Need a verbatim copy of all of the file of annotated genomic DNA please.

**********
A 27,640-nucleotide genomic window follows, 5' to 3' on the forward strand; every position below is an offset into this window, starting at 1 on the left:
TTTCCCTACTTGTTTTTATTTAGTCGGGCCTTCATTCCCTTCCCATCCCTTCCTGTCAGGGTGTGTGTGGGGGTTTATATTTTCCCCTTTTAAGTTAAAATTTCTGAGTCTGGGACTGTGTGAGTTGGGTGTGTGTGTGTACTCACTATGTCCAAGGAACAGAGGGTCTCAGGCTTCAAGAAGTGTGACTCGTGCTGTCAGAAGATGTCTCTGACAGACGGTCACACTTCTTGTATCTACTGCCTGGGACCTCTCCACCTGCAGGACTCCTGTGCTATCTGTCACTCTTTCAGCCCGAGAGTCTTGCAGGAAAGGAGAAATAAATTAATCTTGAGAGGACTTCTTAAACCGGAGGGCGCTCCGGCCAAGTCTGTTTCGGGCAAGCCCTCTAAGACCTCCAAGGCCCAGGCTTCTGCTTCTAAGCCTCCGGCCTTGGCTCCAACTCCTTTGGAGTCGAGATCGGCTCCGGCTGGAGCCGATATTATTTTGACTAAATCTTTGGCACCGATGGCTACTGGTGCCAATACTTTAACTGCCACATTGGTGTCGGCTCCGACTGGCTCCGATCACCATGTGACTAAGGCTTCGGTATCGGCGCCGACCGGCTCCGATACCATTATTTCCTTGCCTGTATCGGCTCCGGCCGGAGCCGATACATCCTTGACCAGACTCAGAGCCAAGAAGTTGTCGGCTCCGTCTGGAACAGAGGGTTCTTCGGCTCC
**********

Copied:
A 27,640-nucleotide genomic window follows, 5' to 3' on the forward strand; every position below is an offset into this window, starting at 1 on the left:
TTTCCCTACTTGTTTTTATTTAGTCGGGCCTTCATTCCCTTCCCATCCCTTCCTGTCAGGGTGTGTGTGGGGGTTTATATTTTCCCCTTTTAAGTTAAAATTTCTGAGTCTGGGACTGTGTGAGTTGGGTGTGTGTGTGTACTCACTATGTCCAAGGAACAGAGGGTCTCAGGCTTCAAGAAGTGTGACTCGTGCTGTCAGAAGATGTCTCTGACAGACGGTCACACTTCTTGTATCTACTGCCTGGGACCTCTCCACCTGCAGGACTCCTGTGCTATCTGTCACTCTTTCAGCCCGAGAGTCTTGCAGGAAAGGAGAAATAAATTAATCTTGAGAGGACTTCTTAAACCGGAGGGCGCTCCGGCCAAGTCTGTTTCGGGCAAGCCCTCTAAGACCTCCAAGGCCCAGGCTTCTGCTTCTAAGCCTCCGGCCTTGGCTCCAACTCCTTTGGAGTCGAGATCGGCTCCGGCTGGAGCCGATATTATTTTGACTAAATCTTTGGCACCGATGGCTACTGGTGCCAATACTTTAACTGCCACATTGGTGTCGGCTCCGACTGGCTCCGATCACCATGTGACTAAGGCTTCGGTATCGGCGCCGACCGGCTCCGATACCATTATTTCCTTGCCTGTATCGGCTCCGGCCGGAGCCGATACATCCTTGACCAGACTCAGAGCCAAGAAGTTGTCGGCTCCGTCTGGAACAGAGGGTTCTTCGGCTCC